Aphids, also called plant lice, are small (up to ¼ inch) soft - bodied insects that infest most garden plants. Some aphids spend their entire lives on one type of plant; others infest different varieties. Most gardeners can readily identify the green aphids, but black, brown, yellow and gray aphids are also common.
As soon as your favorite flowers or vegetable plants pop up, aphids are ready to pounce. They'll stay on the stems and underside of leaves until fall, sucking up the sap until your plants wither and die. They secrete a gooey substance called honeydew, which ants eat. Honeydew left on the plants often turns black with sooty mold fungus. Aphids can act as conduits for viruses which they spread from plant to plant. Fortunately, there are many ways to control aphids.
Check your plants frequently, especially those where you've found aphids before, for the presence of aphids. If you catch infestations early, you can prune out infested branches or hose them off with water. Aphids prefer warm to hot temperatures and often cause the most damage in late spring. If you see lots of ants hanging around your plants, it could be a sign that aphids are present.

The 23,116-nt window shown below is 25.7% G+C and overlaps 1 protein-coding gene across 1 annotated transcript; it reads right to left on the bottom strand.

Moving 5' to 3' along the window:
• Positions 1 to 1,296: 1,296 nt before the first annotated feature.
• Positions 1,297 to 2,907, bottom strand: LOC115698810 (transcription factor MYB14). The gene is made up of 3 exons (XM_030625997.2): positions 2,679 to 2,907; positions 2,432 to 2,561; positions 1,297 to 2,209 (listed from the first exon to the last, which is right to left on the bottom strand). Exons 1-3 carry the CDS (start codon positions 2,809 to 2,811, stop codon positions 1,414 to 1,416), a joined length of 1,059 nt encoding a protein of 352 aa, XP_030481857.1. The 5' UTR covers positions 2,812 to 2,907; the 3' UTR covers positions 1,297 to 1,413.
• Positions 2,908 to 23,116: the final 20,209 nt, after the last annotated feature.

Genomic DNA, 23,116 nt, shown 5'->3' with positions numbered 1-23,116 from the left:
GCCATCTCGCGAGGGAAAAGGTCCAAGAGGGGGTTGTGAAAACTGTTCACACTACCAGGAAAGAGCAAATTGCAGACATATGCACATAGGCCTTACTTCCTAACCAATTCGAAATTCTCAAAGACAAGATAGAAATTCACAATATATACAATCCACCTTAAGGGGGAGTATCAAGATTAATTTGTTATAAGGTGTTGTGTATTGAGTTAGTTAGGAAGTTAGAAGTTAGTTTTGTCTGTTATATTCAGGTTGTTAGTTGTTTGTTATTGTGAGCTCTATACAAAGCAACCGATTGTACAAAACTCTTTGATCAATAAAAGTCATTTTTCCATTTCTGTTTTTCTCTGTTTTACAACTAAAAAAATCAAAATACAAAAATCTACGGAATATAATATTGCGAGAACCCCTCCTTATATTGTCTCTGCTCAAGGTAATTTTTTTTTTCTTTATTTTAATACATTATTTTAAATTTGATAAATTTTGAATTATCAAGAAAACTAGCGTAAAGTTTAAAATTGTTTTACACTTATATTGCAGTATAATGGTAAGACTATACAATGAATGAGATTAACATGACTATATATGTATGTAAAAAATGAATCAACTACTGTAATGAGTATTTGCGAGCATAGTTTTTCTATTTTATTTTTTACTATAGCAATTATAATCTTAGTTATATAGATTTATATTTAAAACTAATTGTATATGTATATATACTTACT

Aphids have several natural enemies. Ladybugs, ladybug larvae, lacewing larvae, and soldier beetles all feed on aphids.
Chemical Control on Roses & Ornamentals
If spraying your plants with water isn't working, and you're not seeing any natural enemies, there are chemical control options. On your roses and ornamentals use Ortho® Bug B Gon® Insect Killer for Lawns & Gardens for large jobs and Ortho® Rose & Flower Insect Killer Ready-To-Use for small jobs.
Chemical Control on Edibles
If you have aphids in your vegetable garden use Ortho® Flower, Fruit & Vegetable Insect Killer or Ortho® Fruit Tree Spray. Always check the label to make sure your edible plant is listed before applying.